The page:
One week ago the Community Empowerment Fund (CEF) and a coalition of nonprofits serving homeless and near-homeless families put out a call to Chapel Hill’s faith communities.
The message: Housing crisis in Chapel Hill, your help needed. After recent floods and rampant rent increases in Chapel Hill, our local workforce and vulnerable families are completely without affordable rental options.
The call to action: Households or property managers willing to rent any available housing to displaced individuals.
In a matter of days, six families have responded to this call offering to rent guesthouses, townhouses, spare bedrooms – anything they have to offer. Families have offered housing options from market-rate to rent-free, from one month to one year. Almost every one of the families has expressed to me their nervousness at taking on something as new as this, and yet, they have not let this impede their willingness to act.
These families are taking a true leap of faith, and responding to a crisis in a manner that builds a truly connected community. I am totally humbled by their openness, and felt the need to thank them for their generosity of spirit.
Now, we certainly still have a housing crisis on our hands. The personal generosity expressed by these six families is significant, and I believe symbolic of community good will toward solving our crisis. But nonetheless, every single day at least one new member walks into CEF seeking help with the near-impossible task of finding housing their family can afford in Chapel Hill – the town where they and their children already work, receive medical services or attend school.
Being personally displaced myself right now by recent storms and resulting water damage to my apartment, I’m keenly aware of the importance of short-term, transitional options as well as long-term housing stability for ALL our neighbors.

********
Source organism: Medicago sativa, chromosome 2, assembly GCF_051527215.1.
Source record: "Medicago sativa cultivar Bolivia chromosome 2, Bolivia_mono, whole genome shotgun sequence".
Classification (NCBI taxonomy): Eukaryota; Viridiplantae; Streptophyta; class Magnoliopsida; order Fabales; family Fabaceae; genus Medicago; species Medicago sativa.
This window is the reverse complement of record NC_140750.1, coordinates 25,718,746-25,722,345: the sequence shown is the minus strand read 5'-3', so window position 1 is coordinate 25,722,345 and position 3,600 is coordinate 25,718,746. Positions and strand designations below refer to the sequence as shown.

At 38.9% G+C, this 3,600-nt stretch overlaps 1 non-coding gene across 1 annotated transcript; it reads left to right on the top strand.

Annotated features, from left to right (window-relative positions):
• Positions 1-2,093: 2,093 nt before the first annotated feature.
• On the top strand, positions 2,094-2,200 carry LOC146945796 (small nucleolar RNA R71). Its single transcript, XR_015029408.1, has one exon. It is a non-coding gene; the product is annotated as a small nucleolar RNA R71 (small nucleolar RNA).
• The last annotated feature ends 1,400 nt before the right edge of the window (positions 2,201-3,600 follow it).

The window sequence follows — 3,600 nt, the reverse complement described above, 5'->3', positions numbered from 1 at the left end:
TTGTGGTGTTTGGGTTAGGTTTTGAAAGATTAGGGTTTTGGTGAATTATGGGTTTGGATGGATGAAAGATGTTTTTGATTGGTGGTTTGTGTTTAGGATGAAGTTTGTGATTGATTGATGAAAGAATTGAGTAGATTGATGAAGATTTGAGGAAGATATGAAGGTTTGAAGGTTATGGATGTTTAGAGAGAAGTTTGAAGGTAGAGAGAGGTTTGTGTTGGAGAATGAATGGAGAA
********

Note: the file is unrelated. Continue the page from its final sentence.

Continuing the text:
And everyday at CEF, I am reminded of the lifelong consequences the lack of housing causes in our community…
On Monday: A single mother with four children who faces homelessness immediately because of a 30-day transition period between the end of her current lease and the beginning of her new lease.
On Tuesday: A landscaper being evicted from his apartment one week before his appointment for a double-bypass heart surgery, health conditions having made him unable to work for the past two months.
On Wednesday: A young woman in financial crisis struggling to manage student loan payments and a new part-time job, and striving to make a successful transition out of homelessness and into a career.
And that’s just halfway through the week.
So from the bottom of my heart, to the friends who have housed me since I’ve been displaced, and to CEF’s new friends who have offered their own homes and rentals to house my neighbors, I say “Thank you.”
Thank you for renewing my faith in what’s possible here in Chapel Hill, and for making it possible for the people I love and who are the heart of our community to continue to call this town home.
If you are as inspired as I have been by these families, who are truly opening new doors, I hope you will reach out. What’s that beautiful quote by Margaret Mead? “Never doubt that a small group of thoughtful, committed citizens can change the world; indeed, it’s the only thing that ever has.” Join in, any way you can. Let’s fix this together.